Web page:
Jean-Baptiste Grenouille as characterized by Patrick Süskind
Jean-Baptiste Grenouille as characterized by Patrick Suskind Patrick Suskind’s Perfume is the gripping tale of a sociopathic young man, Jean- Baptiste Grenouille, who’s passion for scent ultimately leads him to slaughter twenty five young virgins. Suskind chooses to develop Grenouille’s character slowly and methodically, allowing Grenouille’s sociopathic tendencies to emerge and ripen along with the plot. The reader’s first impression of the character is manipulated by Suskind’s clever use of sensory and emotion-provoking details, allowing the reader to feel pity for the character.
Suskind allows each one of Grenouille’s interactions with other characters to reveal Grenouille’s true nature a little more. By the end of the novel, the reader is fully aware of Grenouille’s abhorrent actions and his truly loathsome personality. However, Suskind’s clever characterization of Grenouille as an ambitious hollow man searching for emotions he is incapable of feeling allows Grenouille to triumph as the unquestioned protagonist in the mind of the reader. This ingenious technique causes the reader to unwillingly support or at least tolerate Grenouille’s actions in order to process and accept the disturbing content of the novel.
Jean-Baptiste Grenouille as characterized by Patrick Süskind Essay Example
By beginning Perfume with a poignant description of Jean-Baptiste Grenouille’s unfortunate childhood, Patrick Suskind is able to manipulate the reader’s perception of Grenouille. Suskind begins with a description of the tragic circumstances of Grenouille’s birth, including his mother’s contempt for him. The tragedy is further emphasized when Suskind reveals Grenouille’s mother’s intentions of infanticide, and Grenouille’s gruesome impromptu birth surrounded by rotting fish remains.
On page 5, the phrase “[she hoped to] marry one day and as an honourable wife of a widower with a trade or some such to bear real children” (Suskind, 2001) illustrates how Grenouille’s mother did not consider him a “real child,” as he was illegitimate. This rejection of Grenouille continues to be a theme throughout the story, as seen in the events following Grenouille’s birth, such as his mother’s execution and his repeated rejections by Father Terrier, Jeanne Bussie, and the children with whom he lives at Mme Gaillard’s.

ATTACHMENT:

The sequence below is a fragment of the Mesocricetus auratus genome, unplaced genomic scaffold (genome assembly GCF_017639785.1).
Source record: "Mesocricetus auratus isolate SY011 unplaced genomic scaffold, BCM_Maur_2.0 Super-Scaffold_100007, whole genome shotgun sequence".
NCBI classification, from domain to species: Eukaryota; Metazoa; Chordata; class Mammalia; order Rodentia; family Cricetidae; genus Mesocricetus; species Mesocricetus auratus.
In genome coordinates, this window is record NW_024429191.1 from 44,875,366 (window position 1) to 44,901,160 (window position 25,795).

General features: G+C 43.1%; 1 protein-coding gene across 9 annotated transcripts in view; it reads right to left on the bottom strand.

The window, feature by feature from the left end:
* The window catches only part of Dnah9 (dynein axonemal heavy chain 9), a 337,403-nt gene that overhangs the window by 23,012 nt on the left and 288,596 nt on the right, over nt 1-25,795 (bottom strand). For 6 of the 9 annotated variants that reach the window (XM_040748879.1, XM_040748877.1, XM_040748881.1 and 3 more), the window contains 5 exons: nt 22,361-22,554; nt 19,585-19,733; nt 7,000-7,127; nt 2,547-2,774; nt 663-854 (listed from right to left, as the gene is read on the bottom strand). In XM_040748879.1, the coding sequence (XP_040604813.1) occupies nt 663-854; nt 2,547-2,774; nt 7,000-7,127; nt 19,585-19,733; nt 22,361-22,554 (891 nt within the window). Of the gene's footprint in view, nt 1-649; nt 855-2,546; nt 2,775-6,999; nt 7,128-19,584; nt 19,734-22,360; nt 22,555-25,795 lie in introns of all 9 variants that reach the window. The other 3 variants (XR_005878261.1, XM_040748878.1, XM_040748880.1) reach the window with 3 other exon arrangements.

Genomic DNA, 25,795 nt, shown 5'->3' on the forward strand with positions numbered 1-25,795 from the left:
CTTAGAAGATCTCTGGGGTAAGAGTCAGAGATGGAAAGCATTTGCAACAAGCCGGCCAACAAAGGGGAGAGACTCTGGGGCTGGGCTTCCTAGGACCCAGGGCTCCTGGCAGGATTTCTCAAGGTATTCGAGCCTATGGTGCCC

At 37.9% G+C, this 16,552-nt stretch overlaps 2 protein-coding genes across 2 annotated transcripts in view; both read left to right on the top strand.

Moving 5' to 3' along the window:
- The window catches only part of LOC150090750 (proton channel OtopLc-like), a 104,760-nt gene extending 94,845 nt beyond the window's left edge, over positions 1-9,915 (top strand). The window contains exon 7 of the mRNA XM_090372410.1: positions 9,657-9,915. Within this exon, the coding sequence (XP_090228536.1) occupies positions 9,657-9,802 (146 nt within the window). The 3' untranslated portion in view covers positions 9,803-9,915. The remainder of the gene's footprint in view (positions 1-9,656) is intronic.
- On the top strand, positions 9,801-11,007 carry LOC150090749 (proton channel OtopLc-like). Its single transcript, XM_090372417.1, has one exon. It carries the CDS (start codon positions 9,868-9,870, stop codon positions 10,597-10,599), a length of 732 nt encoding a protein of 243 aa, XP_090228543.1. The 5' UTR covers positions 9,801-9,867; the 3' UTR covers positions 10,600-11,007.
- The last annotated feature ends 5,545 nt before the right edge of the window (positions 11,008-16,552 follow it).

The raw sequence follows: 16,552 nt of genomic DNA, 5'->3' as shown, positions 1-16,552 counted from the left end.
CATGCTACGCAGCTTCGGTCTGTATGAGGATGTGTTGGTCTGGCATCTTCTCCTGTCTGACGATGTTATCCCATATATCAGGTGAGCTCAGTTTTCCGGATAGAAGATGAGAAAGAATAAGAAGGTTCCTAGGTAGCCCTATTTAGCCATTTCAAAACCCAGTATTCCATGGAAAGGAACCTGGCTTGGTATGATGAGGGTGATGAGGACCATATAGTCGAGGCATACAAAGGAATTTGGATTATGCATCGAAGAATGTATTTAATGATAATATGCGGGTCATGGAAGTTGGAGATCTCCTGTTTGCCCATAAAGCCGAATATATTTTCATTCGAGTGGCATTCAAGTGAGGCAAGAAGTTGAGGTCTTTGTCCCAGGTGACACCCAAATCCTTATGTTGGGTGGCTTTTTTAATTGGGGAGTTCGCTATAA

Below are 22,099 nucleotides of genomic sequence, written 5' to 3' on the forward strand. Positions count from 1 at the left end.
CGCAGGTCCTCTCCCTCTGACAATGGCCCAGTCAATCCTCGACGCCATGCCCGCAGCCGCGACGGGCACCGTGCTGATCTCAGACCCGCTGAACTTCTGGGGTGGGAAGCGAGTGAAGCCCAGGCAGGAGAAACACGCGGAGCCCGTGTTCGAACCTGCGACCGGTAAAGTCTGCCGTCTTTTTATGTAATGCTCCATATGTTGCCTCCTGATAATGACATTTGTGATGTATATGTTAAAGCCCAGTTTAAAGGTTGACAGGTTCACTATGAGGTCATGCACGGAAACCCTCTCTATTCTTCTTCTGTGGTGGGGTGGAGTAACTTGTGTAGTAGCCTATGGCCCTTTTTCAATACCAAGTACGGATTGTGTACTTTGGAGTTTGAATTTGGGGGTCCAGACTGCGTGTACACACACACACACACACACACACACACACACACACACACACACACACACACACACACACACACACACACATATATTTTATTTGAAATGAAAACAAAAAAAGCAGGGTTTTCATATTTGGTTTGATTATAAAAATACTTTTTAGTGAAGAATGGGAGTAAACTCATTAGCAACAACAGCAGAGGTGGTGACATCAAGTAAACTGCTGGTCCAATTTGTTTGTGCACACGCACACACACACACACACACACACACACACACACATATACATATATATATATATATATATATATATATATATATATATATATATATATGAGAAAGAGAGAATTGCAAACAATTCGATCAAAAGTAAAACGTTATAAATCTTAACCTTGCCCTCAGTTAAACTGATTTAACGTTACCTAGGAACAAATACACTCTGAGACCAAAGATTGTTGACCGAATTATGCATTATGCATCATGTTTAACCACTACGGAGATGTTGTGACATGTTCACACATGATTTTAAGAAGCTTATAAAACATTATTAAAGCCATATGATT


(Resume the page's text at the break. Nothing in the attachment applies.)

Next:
Having received no love or nurturing throughout his life, he is unable to comprehend how abnormal his lack of affection is for others. This unawareness renders his character even more pathetic and subsequently more pitiable to the reader. Since Grenouille is a child, his abnormality is not yet fully apparent to reader. When Grenouille is first given to Father Terrier, it is apparent that baby Grenouille makes him uncomfortable, when he describes the baby as “a strange, cold creature…
a hostile animal. ” (Suskind, 2001) (p 17. ) However, since Grenouille has not done anything to specifically deserve these criticisms, he seems innocent. Throughout the novel, Suskind’s strategic introduction acts as an anchor that allows the reader to recollect the emotions they originally felt for Grenouille. When Grenouille demonstrates disturbing tendencies and eventually commits murder as a result of his psychopathic nature, the reader is equipped with background knowledge of Grenouille’s life.
This knowledge allows the reader to somewhat comprehend Grenouille’s actions thus providing the reader with a means to justify Grenouille’s madness. During Grenouille’s 7 year stay in Plomb du Cantal he comes to the realization that he does not emit a body odour. In this book, odour appears to symbolize a soul in an “I smell therefore I am” play on the Descartes Cogito ergo sum philosophy (“I think therefore I am”). Throughout his travels and interactions with society, he also begins to understand that humans subconsciously judge their peers based on their natural body odours.